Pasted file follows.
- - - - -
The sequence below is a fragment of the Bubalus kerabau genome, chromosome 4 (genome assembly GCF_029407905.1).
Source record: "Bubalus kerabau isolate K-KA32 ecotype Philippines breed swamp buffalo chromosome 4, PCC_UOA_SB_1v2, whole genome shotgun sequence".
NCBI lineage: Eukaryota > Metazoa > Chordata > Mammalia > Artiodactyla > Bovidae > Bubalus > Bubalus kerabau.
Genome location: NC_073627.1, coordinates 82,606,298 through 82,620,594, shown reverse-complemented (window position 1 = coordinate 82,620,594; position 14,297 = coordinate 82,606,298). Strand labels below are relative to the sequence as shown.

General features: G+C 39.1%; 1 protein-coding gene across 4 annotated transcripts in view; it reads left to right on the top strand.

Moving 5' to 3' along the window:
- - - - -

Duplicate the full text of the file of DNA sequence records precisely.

The sequence below is a fragment of the Bubalus kerabau genome, chromosome 4 (genome assembly GCF_029407905.1).
Source record: "Bubalus kerabau isolate K-KA32 ecotype Philippines breed swamp buffalo chromosome 4, PCC_UOA_SB_1v2, whole genome shotgun sequence".
NCBI lineage: Eukaryota > Metazoa > Chordata > Mammalia > Artiodactyla > Bovidae > Bubalus > Bubalus kerabau.
Genome location: NC_073627.1, coordinates 82,606,298 through 82,620,594, shown reverse-complemented (window position 1 = coordinate 82,620,594; position 14,297 = coordinate 82,606,298). Strand labels below are relative to the sequence as shown.

General features: G+C 39.1%; 1 protein-coding gene across 4 annotated transcripts in view; it reads left to right on the top strand.

Moving 5' to 3' along the window: